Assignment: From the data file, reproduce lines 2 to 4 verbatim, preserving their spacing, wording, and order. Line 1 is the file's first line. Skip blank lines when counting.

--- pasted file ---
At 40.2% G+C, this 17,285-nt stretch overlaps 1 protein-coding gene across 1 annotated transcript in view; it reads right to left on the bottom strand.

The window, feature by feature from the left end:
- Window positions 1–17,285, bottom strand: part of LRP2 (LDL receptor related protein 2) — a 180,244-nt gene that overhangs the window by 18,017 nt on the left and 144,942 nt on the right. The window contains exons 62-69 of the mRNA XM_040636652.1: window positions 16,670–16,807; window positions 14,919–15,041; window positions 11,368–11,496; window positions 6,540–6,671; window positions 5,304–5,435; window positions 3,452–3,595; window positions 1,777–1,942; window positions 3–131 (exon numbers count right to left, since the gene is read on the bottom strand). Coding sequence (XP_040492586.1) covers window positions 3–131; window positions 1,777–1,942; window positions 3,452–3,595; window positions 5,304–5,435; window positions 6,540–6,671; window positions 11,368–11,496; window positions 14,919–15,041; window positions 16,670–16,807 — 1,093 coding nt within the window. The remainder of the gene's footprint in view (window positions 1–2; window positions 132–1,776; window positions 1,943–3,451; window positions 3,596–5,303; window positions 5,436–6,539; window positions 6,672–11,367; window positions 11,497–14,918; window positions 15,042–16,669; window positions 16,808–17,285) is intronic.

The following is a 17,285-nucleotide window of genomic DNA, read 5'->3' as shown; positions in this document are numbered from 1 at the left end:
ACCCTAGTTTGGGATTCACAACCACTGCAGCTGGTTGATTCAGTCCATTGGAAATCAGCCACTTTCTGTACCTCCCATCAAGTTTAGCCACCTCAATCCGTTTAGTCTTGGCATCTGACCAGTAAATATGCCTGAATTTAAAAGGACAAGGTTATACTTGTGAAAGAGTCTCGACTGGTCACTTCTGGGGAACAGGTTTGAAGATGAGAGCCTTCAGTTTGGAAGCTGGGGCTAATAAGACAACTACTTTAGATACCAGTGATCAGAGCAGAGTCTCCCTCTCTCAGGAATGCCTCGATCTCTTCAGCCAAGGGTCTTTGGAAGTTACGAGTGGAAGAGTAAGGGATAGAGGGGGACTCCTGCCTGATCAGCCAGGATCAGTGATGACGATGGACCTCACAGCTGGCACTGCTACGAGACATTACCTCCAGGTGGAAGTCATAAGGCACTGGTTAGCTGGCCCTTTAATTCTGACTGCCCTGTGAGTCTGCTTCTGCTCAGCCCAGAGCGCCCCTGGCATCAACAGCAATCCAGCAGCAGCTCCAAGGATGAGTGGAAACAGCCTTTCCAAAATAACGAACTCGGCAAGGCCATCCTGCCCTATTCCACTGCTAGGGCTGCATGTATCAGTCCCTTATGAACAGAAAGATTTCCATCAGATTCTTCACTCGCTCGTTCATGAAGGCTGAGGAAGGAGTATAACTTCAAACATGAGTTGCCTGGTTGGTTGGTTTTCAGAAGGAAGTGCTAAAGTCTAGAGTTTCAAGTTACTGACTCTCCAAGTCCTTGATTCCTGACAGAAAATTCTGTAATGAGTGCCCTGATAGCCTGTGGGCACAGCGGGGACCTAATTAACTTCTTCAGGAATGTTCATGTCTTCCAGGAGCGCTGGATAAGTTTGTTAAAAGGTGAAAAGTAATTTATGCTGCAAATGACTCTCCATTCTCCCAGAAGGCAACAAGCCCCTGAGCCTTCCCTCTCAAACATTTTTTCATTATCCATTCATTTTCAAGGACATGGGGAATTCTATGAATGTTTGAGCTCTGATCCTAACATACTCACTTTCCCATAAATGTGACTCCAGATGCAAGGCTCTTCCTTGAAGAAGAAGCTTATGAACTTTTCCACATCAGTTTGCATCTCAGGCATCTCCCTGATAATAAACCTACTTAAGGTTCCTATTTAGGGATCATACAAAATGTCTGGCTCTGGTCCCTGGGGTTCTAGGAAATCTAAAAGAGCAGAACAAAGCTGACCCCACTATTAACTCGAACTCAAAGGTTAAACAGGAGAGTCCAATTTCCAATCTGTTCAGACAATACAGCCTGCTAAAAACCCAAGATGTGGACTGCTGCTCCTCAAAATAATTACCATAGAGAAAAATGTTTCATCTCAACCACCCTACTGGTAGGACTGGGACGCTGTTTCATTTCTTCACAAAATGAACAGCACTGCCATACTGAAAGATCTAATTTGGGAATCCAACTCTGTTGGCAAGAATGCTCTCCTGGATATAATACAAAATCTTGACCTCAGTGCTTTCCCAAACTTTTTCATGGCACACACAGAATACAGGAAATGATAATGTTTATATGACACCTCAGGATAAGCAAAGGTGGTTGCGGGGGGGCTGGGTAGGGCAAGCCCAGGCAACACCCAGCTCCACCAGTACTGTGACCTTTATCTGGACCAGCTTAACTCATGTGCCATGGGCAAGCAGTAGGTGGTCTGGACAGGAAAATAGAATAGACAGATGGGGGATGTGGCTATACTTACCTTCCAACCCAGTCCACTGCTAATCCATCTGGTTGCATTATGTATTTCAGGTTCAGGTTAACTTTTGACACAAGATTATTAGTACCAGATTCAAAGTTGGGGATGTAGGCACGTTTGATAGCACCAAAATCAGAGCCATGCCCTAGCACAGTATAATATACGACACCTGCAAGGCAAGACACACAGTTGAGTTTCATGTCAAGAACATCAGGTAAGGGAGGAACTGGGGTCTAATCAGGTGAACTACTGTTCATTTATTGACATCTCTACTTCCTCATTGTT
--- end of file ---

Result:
The window, feature by feature from the left end:
- Window positions 1–17,285, bottom strand: part of LRP2 (LDL receptor related protein 2) — a 180,244-nt gene that overhangs the window by 18,017 nt on the left and 144,942 nt on the right. The window contains exons 62-69 of the mRNA XM_040636652.1: window positions 16,670–16,807; window positions 14,919–15,041; window positions 11,368–11,496; window positions 6,540–6,671; window positions 5,304–5,435; window positions 3,452–3,595; window positions 1,777–1,942; window positions 3–131 (exon numbers count right to left, since the gene is read on the bottom strand). Coding sequence (XP_040492586.1) covers window positions 3–131; window positions 1,777–1,942; window positions 3,452–3,595; window positions 5,304–5,435; window positions 6,540–6,671; window positions 11,368–11,496; window positions 14,919–15,041; window positions 16,670–16,807 — 1,093 coding nt within the window. The remainder of the gene's footprint in view (window positions 1–2; window positions 132–1,776; window positions 1,943–3,451; window positions 3,596–5,303; window positions 5,436–6,539; window positions 6,672–11,367; window positions 11,497–14,918; window positions 15,042–16,669; window positions 16,808–17,285) is intronic.

The following is a 17,285-nucleotide window of genomic DNA, read 5'->3' as shown; positions in this document are numbered from 1 at the left end: